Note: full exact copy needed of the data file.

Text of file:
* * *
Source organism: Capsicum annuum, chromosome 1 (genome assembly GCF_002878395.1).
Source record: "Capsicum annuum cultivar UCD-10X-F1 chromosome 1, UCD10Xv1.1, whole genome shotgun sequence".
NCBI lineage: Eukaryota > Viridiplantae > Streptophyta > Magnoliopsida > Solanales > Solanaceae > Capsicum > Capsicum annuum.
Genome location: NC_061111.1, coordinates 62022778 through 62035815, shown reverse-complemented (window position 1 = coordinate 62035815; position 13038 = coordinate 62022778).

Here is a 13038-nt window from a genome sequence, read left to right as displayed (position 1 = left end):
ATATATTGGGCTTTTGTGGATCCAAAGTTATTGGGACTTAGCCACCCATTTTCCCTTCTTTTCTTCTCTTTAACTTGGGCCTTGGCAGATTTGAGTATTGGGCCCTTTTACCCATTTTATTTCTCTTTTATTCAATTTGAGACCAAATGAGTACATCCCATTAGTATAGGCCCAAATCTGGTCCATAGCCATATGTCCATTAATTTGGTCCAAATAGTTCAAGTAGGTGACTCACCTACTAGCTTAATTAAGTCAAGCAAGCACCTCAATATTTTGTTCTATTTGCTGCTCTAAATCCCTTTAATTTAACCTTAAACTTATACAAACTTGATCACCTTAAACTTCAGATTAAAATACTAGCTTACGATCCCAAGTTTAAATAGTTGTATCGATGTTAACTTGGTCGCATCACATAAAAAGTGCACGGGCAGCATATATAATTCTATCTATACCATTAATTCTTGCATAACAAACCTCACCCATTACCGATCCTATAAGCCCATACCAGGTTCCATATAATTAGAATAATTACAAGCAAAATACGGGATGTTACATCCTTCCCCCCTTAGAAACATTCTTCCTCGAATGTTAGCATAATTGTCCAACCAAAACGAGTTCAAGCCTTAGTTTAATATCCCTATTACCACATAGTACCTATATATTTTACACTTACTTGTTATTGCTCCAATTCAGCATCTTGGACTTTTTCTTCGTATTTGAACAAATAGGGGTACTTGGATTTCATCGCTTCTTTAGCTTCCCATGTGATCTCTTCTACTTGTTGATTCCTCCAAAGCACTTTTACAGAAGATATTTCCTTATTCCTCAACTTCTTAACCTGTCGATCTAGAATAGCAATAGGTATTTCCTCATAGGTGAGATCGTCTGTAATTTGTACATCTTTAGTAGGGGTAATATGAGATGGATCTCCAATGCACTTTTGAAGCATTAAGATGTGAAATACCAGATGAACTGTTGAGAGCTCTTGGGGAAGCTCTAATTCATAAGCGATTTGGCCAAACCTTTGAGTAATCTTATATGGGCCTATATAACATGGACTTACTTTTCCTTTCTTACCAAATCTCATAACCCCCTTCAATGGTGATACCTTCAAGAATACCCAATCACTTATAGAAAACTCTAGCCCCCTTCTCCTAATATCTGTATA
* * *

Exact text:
Source organism: Capsicum annuum, chromosome 1 (genome assembly GCF_002878395.1).
Source record: "Capsicum annuum cultivar UCD-10X-F1 chromosome 1, UCD10Xv1.1, whole genome shotgun sequence".
NCBI lineage: Eukaryota > Viridiplantae > Streptophyta > Magnoliopsida > Solanales > Solanaceae > Capsicum > Capsicum annuum.
Genome location: NC_061111.1, coordinates 62022778 through 62035815, shown reverse-complemented (window position 1 = coordinate 62035815; position 13038 = coordinate 62022778).

Here is a 13038-nt window from a genome sequence, read left to right as displayed (position 1 = left end):
ATATATTGGGCTTTTGTGGATCCAAAGTTATTGGGACTTAGCCACCCATTTTCCCTTCTTTTCTTCTCTTTAACTTGGGCCTTGGCAGATTTGAGTATTGGGCCCTTTTACCCATTTTATTTCTCTTTTATTCAATTTGAGACCAAATGAGTACATCCCATTAGTATAGGCCCAAATCTGGTCCATAGCCATATGTCCATTAATTTGGTCCAAATAGTTCAAGTAGGTGACTCACCTACTAGCTTAATTAAGTCAAGCAAGCACCTCAATATTTTGTTCTATTTGCTGCTCTAAATCCCTTTAATTTAACCTTAAACTTATACAAACTTGATCACCTTAAACTTCAGATTAAAATACTAGCTTACGATCCCAAGTTTAAATAGTTGTATCGATGTTAACTTGGTCGCATCACATAAAAAGTGCACGGGCAGCATATATAATTCTATCTATACCATTAATTCTTGCATAACAAACCTCACCCATTACCGATCCTATAAGCCCATACCAGGTTCCATATAATTAGAATAATTACAAGCAAAATACGGGATGTTACATCCTTCCCCCCTTAGAAACATTCTTCCTCGAATGTTAGCATAATTGTCCAACCAAAACGAGTTCAAGCCTTAGTTTAATATCCCTATTACCACATAGTACCTATATATTTTACACTTACTTGTTATTGCTCCAATTCAGCATCTTGGACTTTTTCTTCGTATTTGAACAAATAGGGGTACTTGGATTTCATCGCTTCTTTAGCTTCCCATGTGATCTCTTCTACTTGTTGATTCCTCCAAAGCACTTTTACAGAAGATATTTCCTTATTCCTCAACTTCTTAACCTGTCGATCTAGAATAGCAATAGGTATTTCCTCATAGGTGAGATCGTCTGTAATTTGTACATCTTTAGTAGGGGTAATATGAGATGGATCTCCAATGCACTTTTGAAGCATTAAGATGTGAAATACCAGATGAACTGTTGAGAGCTCTTGGGGAAGCTCTAATTCATAAGCGATTTGGCCAAACCTTTGAGTAATCTTATATGGGCCTATATAACATGGACTTACTTTTCCTTTCTTACCAAATCTCATAACCCCCTTCAATGGTGATACCTTCAAGAATACCCAATCACTTATAGAAAACTCTAGCCCCCTTCTCCTAATATCTGTATA